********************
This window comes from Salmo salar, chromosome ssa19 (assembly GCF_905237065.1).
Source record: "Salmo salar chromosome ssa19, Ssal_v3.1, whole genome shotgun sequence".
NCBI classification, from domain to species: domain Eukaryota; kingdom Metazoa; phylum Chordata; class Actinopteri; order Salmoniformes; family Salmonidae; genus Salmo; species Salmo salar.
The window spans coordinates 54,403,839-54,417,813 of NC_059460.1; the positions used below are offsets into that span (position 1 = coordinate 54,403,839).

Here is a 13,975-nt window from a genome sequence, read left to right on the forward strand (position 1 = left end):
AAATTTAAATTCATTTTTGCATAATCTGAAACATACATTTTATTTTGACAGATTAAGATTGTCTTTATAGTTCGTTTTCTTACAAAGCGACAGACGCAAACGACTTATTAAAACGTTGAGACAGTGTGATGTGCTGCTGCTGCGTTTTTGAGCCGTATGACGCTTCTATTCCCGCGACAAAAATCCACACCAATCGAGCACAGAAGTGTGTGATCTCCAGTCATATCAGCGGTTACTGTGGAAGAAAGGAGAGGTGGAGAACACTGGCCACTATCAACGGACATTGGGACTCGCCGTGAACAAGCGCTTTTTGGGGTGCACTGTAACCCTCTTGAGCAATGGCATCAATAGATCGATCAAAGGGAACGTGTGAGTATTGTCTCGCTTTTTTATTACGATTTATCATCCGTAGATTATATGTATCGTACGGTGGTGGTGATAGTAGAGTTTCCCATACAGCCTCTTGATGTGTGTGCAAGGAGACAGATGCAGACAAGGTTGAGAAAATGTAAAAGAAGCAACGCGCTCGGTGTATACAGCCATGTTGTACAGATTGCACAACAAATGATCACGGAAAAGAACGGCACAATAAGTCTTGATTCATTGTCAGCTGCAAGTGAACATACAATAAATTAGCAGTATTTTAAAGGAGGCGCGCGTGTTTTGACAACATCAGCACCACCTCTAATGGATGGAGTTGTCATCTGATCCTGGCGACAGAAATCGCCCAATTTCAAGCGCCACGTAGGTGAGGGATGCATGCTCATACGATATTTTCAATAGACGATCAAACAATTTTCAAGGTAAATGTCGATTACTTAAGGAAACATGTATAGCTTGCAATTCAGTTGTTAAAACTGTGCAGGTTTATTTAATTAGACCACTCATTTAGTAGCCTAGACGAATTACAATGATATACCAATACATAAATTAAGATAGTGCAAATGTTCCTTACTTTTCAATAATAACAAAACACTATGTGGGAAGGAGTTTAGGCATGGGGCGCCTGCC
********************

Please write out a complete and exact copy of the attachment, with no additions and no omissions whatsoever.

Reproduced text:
This window comes from Salmo salar, chromosome ssa19 (assembly GCF_905237065.1).
Source record: "Salmo salar chromosome ssa19, Ssal_v3.1, whole genome shotgun sequence".
NCBI classification, from domain to species: domain Eukaryota; kingdom Metazoa; phylum Chordata; class Actinopteri; order Salmoniformes; family Salmonidae; genus Salmo; species Salmo salar.
The window spans coordinates 54,403,839-54,417,813 of NC_059460.1; the positions used below are offsets into that span (position 1 = coordinate 54,403,839).

Here is a 13,975-nt window from a genome sequence, read left to right on the forward strand (position 1 = left end):
AAATTTAAATTCATTTTTGCATAATCTGAAACATACATTTTATTTTGACAGATTAAGATTGTCTTTATAGTTCGTTTTCTTACAAAGCGACAGACGCAAACGACTTATTAAAACGTTGAGACAGTGTGATGTGCTGCTGCTGCGTTTTTGAGCCGTATGACGCTTCTATTCCCGCGACAAAAATCCACACCAATCGAGCACAGAAGTGTGTGATCTCCAGTCATATCAGCGGTTACTGTGGAAGAAAGGAGAGGTGGAGAACACTGGCCACTATCAACGGACATTGGGACTCGCCGTGAACAAGCGCTTTTTGGGGTGCACTGTAACCCTCTTGAGCAATGGCATCAATAGATCGATCAAAGGGAACGTGTGAGTATTGTCTCGCTTTTTTATTACGATTTATCATCCGTAGATTATATGTATCGTACGGTGGTGGTGATAGTAGAGTTTCCCATACAGCCTCTTGATGTGTGTGCAAGGAGACAGATGCAGACAAGGTTGAGAAAATGTAAAAGAAGCAACGCGCTCGGTGTATACAGCCATGTTGTACAGATTGCACAACAAATGATCACGGAAAAGAACGGCACAATAAGTCTTGATTCATTGTCAGCTGCAAGTGAACATACAATAAATTAGCAGTATTTTAAAGGAGGCGCGCGTGTTTTGACAACATCAGCACCACCTCTAATGGATGGAGTTGTCATCTGATCCTGGCGACAGAAATCGCCCAATTTCAAGCGCCACGTAGGTGAGGGATGCATGCTCATACGATATTTTCAATAGACGATCAAACAATTTTCAAGGTAAATGTCGATTACTTAAGGAAACATGTATAGCTTGCAATTCAGTTGTTAAAACTGTGCAGGTTTATTTAATTAGACCACTCATTTAGTAGCCTAGACGAATTACAATGATATACCAATACATAAATTAAGATAGTGCAAATGTTCCTTACTTTTCAATAATAACAAAACACTATGTGGGAAGGAGTTTAGGCATGGGGCGCCTGCC